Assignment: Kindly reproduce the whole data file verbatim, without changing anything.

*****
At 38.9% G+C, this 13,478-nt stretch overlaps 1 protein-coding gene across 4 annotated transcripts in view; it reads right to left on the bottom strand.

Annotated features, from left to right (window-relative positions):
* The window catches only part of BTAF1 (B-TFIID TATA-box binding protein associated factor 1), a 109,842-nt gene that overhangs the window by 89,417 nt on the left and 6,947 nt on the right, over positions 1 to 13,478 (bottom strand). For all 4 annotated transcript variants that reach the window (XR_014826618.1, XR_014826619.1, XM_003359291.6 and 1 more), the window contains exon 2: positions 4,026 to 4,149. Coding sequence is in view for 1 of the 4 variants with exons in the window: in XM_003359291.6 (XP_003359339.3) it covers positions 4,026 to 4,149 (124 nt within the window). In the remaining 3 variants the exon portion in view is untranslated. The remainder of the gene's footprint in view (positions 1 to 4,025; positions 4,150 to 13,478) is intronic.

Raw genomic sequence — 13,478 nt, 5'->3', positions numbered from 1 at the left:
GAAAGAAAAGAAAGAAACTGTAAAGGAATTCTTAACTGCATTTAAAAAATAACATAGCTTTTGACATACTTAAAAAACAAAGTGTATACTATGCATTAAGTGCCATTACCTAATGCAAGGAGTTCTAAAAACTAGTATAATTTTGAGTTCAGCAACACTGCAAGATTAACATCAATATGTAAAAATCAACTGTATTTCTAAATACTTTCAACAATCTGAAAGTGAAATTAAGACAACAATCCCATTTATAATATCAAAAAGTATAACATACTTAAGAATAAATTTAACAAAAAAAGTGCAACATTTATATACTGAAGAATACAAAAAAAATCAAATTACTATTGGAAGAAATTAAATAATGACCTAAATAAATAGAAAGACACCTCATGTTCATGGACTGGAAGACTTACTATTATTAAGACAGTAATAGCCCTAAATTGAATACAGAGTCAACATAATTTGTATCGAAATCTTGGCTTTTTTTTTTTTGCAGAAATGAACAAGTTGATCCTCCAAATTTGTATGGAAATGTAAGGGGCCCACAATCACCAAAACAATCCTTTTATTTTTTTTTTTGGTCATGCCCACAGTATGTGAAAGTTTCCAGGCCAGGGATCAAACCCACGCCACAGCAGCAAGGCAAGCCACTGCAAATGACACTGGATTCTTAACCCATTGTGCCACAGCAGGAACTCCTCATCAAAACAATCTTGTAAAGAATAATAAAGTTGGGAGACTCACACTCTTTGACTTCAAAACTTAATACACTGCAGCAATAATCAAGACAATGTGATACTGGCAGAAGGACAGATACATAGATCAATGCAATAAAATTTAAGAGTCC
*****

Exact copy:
At 38.9% G+C, this 13,478-nt stretch overlaps 1 protein-coding gene across 4 annotated transcripts in view; it reads right to left on the bottom strand.

Annotated features, from left to right (window-relative positions):
* The window catches only part of BTAF1 (B-TFIID TATA-box binding protein associated factor 1), a 109,842-nt gene that overhangs the window by 89,417 nt on the left and 6,947 nt on the right, over positions 1 to 13,478 (bottom strand). For all 4 annotated transcript variants that reach the window (XR_014826618.1, XR_014826619.1, XM_003359291.6 and 1 more), the window contains exon 2: positions 4,026 to 4,149. Coding sequence is in view for 1 of the 4 variants with exons in the window: in XM_003359291.6 (XP_003359339.3) it covers positions 4,026 to 4,149 (124 nt within the window). In the remaining 3 variants the exon portion in view is untranslated. The remainder of the gene's footprint in view (positions 1 to 4,025; positions 4,150 to 13,478) is intronic.

Raw genomic sequence — 13,478 nt, 5'->3', positions numbered from 1 at the left:
GAAAGAAAAGAAAGAAACTGTAAAGGAATTCTTAACTGCATTTAAAAAATAACATAGCTTTTGACATACTTAAAAAACAAAGTGTATACTATGCATTAAGTGCCATTACCTAATGCAAGGAGTTCTAAAAACTAGTATAATTTTGAGTTCAGCAACACTGCAAGATTAACATCAATATGTAAAAATCAACTGTATTTCTAAATACTTTCAACAATCTGAAAGTGAAATTAAGACAACAATCCCATTTATAATATCAAAAAGTATAACATACTTAAGAATAAATTTAACAAAAAAAGTGCAACATTTATATACTGAAGAATACAAAAAAAATCAAATTACTATTGGAAGAAATTAAATAATGACCTAAATAAATAGAAAGACACCTCATGTTCATGGACTGGAAGACTTACTATTATTAAGACAGTAATAGCCCTAAATTGAATACAGAGTCAACATAATTTGTATCGAAATCTTGGCTTTTTTTTTTTTGCAGAAATGAACAAGTTGATCCTCCAAATTTGTATGGAAATGTAAGGGGCCCACAATCACCAAAACAATCCTTTTATTTTTTTTTTTGGTCATGCCCACAGTATGTGAAAGTTTCCAGGCCAGGGATCAAACCCACGCCACAGCAGCAAGGCAAGCCACTGCAAATGACACTGGATTCTTAACCCATTGTGCCACAGCAGGAACTCCTCATCAAAACAATCTTGTAAAGAATAATAAAGTTGGGAGACTCACACTCTTTGACTTCAAAACTTAATACACTGCAGCAATAATCAAGACAATGTGATACTGGCAGAAGGACAGATACATAGATCAATGCAATAAAATTTAAGAGTCC